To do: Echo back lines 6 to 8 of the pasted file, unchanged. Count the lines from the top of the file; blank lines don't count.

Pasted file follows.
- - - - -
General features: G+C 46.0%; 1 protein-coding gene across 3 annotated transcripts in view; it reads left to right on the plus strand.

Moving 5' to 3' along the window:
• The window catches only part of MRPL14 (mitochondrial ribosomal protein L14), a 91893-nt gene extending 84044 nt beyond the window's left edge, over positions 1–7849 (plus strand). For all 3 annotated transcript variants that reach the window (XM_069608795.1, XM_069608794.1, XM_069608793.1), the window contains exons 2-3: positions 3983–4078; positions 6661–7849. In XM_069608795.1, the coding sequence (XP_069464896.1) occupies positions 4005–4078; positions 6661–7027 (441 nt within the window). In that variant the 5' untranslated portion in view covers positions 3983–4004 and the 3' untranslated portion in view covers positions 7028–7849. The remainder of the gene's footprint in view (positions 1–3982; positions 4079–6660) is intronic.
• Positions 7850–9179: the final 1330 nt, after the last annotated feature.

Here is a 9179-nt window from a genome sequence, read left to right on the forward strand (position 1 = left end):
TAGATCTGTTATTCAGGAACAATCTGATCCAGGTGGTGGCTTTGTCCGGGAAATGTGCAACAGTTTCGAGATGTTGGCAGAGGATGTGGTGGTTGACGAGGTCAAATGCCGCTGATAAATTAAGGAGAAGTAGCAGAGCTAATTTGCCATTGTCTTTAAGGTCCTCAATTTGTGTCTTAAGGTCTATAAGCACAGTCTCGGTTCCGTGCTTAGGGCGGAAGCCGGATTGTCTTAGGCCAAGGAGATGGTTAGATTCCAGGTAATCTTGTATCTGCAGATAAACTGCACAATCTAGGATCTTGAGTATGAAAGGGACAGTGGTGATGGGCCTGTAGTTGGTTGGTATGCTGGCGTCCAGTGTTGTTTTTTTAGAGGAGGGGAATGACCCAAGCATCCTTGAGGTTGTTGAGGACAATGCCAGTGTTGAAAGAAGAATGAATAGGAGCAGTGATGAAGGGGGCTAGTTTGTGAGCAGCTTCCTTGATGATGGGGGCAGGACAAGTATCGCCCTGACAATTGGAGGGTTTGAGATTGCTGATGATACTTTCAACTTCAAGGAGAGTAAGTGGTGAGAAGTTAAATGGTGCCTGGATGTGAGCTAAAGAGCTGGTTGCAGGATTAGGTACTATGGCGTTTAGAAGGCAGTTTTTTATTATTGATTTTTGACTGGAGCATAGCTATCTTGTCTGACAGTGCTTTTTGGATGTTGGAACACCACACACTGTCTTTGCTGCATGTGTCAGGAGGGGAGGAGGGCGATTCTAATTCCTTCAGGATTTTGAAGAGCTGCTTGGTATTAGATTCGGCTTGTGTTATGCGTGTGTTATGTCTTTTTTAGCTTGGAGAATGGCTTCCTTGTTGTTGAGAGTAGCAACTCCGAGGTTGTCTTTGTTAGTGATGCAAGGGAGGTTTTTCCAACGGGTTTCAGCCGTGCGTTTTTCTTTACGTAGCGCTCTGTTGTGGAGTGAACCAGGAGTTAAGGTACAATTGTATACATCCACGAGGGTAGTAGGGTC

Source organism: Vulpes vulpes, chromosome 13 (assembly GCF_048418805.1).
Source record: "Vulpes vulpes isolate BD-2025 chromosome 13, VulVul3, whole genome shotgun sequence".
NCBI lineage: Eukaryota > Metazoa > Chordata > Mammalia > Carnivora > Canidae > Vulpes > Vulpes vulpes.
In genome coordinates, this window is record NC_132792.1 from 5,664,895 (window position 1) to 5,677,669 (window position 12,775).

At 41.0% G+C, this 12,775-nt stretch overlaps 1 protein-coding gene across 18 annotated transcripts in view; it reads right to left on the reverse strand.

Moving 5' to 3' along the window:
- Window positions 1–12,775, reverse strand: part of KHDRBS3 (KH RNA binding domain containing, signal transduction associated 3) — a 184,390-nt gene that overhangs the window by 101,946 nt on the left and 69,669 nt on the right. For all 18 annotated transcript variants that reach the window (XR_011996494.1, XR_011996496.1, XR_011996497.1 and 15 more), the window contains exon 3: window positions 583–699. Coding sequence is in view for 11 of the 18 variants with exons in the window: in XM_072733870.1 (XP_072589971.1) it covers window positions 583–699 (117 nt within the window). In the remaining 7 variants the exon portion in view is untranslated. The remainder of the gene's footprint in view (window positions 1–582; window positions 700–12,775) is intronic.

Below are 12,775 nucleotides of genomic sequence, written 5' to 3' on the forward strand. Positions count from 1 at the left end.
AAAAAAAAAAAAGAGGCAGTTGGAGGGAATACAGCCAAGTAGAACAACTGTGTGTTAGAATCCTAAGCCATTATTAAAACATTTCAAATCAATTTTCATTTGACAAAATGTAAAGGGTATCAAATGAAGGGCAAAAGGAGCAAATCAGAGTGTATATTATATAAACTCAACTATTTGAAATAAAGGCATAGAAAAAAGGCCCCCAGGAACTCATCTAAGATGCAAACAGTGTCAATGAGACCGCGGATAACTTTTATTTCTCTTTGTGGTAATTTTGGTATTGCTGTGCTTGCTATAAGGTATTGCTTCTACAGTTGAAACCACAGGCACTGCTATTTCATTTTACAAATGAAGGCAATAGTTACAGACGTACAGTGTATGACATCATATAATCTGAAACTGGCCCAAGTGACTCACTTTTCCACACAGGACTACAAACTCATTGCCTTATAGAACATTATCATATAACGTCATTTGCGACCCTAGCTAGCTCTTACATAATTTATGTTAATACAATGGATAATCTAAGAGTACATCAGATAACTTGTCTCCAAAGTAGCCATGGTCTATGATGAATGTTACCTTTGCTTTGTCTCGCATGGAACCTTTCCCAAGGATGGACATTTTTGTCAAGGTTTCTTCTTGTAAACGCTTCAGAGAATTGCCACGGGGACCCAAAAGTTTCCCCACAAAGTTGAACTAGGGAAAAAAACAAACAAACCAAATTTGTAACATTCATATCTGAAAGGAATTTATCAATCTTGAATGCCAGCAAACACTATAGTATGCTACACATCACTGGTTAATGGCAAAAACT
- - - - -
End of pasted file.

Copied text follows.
TAGATCTGTTATTCAGGAACAATCTGATCCAGGTGGTGGCTTTGTCCGGGAAATGTGCAACAGTTTCGAGATGTTGGCAGAGGATGTGGTGGTTGACGAGGTCAAATGCCGCTGATAAATTAAGGAGAAGTAGCAGAGCTAATTTGCCATTGTCTTTAAGGTCCTCAATTTGTGTCTTAAGGTCTATAAGCACAGTCTCGGTTCCGTGCTTAGGGCGGAAGCCGGATTGTCTTAGGCCAAGGAGATGGTTAGATTCCAGGTAATCTTGTATCTGCAGATAAACTGCACAATCTAGGATCTTGAGTATGAAAGGGACAGTGGTGATGGGCCTGTAGTTGGTTGGTATGCTGGCGTCCAGTGTTGTTTTTTTAGAGGAGGGGAATGACCCAAGCATCCTTGAGGTTGTTGAGGACAATGCCAGTGTTGAAAGAAGAATGAATAGGAGCAGTGATGAAGGGGGCTAGTTTGTGAGCAGCTTCCTTGATGATGGGGGCAGGACAAGTATCGCCCTGACAATTGGAGGGTTTGAGATTGCTGATGATACTTTCAACTTCAAGGAGAGTAAGTGGTGAGAAGTTAAATGGTGCCTGGATGTGAGCTAAAGAGCTGGTTGCAGGATTAGGTACTATGGCGTTTAGAAGGCAGTTTTTTATTATTGATTTTTGACTGGAGCATAGCTATCTTGTCTGACAGTGCTTTTTGGATGTTGGAACACCACACACTGTCTTTGCTGCATGTGTCAGGAGGGGAGGAGGGCGATTCTAATTCCTTCAGGATTTTGAAGAGCTGCTTGGTATTAGATTCGGCTTGTGTTATGCGTGTGTTATGTCTTTTTTAGCTTGGAGAATGGCTTCCTTGTTGTTGAGAGTAGCAACTCCGAGGTTGTCTTTGTTAGTGATGCAAGGGAGGTTTTTCCAACGGGTTTCAGCCGTGCGTTTTTCTTTACGTAGCGCTCTGTTGTGGAGTGAACCAGGAGTTAAGGTACAATTGTATACATCCACGAGGGTAGTAGGGTC

Source organism: Vulpes vulpes, chromosome 13 (assembly GCF_048418805.1).
Source record: "Vulpes vulpes isolate BD-2025 chromosome 13, VulVul3, whole genome shotgun sequence".